Race as a Learned Identity: My Educational Journey to the West

Race as a Learned Identity: My Educational Journey to the West

Molly Y. Zhou (Dalton State College, USA)
DOI: 10.4018/978-1-4666-8321-1.ch006
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Abstract

The chapter focuses on the concept of race as a learned identity based on lived experiences of the story teller. Her experience carried her through academic learning in two higher learning institutions in the United States in the south. Besides her learning of academic knowledge, her discovery of relationships on race in education was something not expected before her journey to the west in the US. The journey is a process of rediscovery of herself and her search for knowledge. The repositioning of herself in a racially diverse society such as the US sheds light on the complex issues on race, academic learning and issues on the support and structure of academic learning and professional development for marginalized populations in higher learning institutions. The finding revealed the question of what race is: it is not the knowledge that matters the most, it is the process of finding one's self in diversity that speaks louder on one's growth and development professionally and personally. It is the process of discovering one's race that matters.
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Introduction

Race is a new concept for new comers to countries with rich diversity such as the US. Racial identity has been an ongoing research topic in the academia. I moved to the US to continue my education about 15 years ago and did not have a clear clue what the majority was and what a minority was. I learned my lessons quickly within a week of my arrival in the US. I grew up in China within a main culture framework that respects knowledge, education, and intellectuals. Being part of the Han nationality, I never truly thought about race/ ethnicity from a majority/minority perspective. Up till the point of the first day of my arrival in the US, I had known I was one of the billions and did not have distinct needs or differences from others in the main culture of China. As one of the Asian individuals, I found myself overwhelmed by the visual effects of human beings in the new country that I was presented with. I did not see the typical people I normally saw and I did not have the leisure of speaking Chinese anywhere I went. It was an uncertain adventure to start interaction with others un-encountered in the past.

Spring (2014) pointed out that race is a legal and social construct. I tried hard to understand the concept and it took longer than I thought. Since my first day of arriving in the country, I got so much paper work that I needed to fill out. I never had to bubble a racial category before but from that first day on I had to bubble a box on race/ethnicity for my travel documents. Those were important legal documents. Starting from the first day of my arrival in the US, I started the quest of what race was all about.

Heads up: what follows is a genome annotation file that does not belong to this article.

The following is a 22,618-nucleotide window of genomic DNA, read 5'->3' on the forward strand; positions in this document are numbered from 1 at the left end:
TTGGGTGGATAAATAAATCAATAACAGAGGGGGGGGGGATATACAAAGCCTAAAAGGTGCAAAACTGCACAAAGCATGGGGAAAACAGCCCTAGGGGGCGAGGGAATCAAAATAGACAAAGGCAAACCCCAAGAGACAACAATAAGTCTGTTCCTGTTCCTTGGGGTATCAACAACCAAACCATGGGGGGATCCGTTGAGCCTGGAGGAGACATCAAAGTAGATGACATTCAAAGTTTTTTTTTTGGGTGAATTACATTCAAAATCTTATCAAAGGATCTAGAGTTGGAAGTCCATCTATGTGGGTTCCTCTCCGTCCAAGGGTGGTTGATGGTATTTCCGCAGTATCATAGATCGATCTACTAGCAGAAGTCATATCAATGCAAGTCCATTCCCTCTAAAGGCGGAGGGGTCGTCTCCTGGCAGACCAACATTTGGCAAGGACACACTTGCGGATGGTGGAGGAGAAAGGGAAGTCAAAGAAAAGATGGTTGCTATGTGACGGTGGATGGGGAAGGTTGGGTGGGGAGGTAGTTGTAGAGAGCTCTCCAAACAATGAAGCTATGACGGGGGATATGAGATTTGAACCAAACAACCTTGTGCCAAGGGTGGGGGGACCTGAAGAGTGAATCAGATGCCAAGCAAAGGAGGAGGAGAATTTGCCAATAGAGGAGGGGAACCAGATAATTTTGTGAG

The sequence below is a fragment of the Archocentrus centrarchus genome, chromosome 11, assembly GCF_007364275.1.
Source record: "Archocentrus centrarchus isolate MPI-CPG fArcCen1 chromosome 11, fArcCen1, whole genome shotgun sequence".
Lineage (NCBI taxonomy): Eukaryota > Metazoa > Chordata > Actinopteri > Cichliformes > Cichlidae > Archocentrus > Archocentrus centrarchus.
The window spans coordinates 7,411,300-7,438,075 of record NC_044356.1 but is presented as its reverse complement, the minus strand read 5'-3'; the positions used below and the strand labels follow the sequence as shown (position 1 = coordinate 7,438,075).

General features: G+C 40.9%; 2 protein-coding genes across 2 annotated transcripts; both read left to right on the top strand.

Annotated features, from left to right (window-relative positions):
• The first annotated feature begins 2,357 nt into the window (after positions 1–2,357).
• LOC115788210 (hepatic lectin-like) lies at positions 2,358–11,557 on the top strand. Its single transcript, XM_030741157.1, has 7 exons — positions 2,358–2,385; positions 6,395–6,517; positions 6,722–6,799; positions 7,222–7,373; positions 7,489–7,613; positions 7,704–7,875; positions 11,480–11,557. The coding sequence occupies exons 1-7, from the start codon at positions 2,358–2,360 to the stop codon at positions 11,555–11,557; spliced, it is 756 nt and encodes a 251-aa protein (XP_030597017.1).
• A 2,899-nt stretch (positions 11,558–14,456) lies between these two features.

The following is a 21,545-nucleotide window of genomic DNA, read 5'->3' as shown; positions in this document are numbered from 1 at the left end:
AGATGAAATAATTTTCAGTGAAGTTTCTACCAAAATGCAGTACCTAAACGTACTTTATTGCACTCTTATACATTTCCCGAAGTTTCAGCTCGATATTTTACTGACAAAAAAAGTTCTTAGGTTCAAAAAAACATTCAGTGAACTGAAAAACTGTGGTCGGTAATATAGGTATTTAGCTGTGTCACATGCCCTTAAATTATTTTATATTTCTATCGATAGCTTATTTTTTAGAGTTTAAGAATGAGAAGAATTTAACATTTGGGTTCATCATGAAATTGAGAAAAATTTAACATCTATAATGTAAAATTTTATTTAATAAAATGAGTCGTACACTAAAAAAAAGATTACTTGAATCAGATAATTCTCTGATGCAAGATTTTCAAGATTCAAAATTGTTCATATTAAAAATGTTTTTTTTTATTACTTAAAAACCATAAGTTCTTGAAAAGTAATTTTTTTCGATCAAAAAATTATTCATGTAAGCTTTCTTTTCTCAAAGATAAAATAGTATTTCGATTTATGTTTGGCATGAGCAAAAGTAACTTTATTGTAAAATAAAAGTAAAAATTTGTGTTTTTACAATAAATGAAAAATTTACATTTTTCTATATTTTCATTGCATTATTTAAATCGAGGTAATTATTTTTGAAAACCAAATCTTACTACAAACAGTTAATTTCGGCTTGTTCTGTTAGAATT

For those when came to the country new, the meaning of race could be a life time course to learning. This chapter focuses on my lived experiences of that learning process. My discovery and search for knowledge took me through doubt, disillusion, and self-discovery, and then back to a new self of whom I ought to be. That process took me almost two decades of attempts, triumphs, and failures. Gnanadass (2014) discussed four findings based on the racial interaction of Asians in the US and specifically on the challenges that Asian American encounter: (a) race is not a tangible, objective phenomenon, but rather a learned social construct open to varying attributions and interpretations; (b) the Asian American racial identity challenges the Black-White binary by adding a third racial category; and (c) religion may be treated as an attribute of race. As an Asian American, my experiences attest to those areas of findings.

As a distinctive person who emigrated to the south in the US, I tried hard to find myself in the South. The adjustment was more than expected. However, in the largely defined black and white binary system, I found myself nowhere. As a distinctive race category, I did not seem to find the true meaning of Asian as a race choice and the meaning of checking the boxes on the paperwork that I had to fill out until much later on. During my quest on what a racial society meant through my academic learning, I echoed the dilemma of not finding myself. Although Gnanadass (2014) discussed about the strategies on learning race in the classroom: (a) develop a common language of race; (b) include diverse voices and experiences beyond the binary conception of race; (c) decenter White, Western perspectives; and (d) rethink systems of domination beyond White privilege. In my learning classrooms, I did not think any of my classrooms had an atmosphere for a dialogue or different voice between the professor and students on race.

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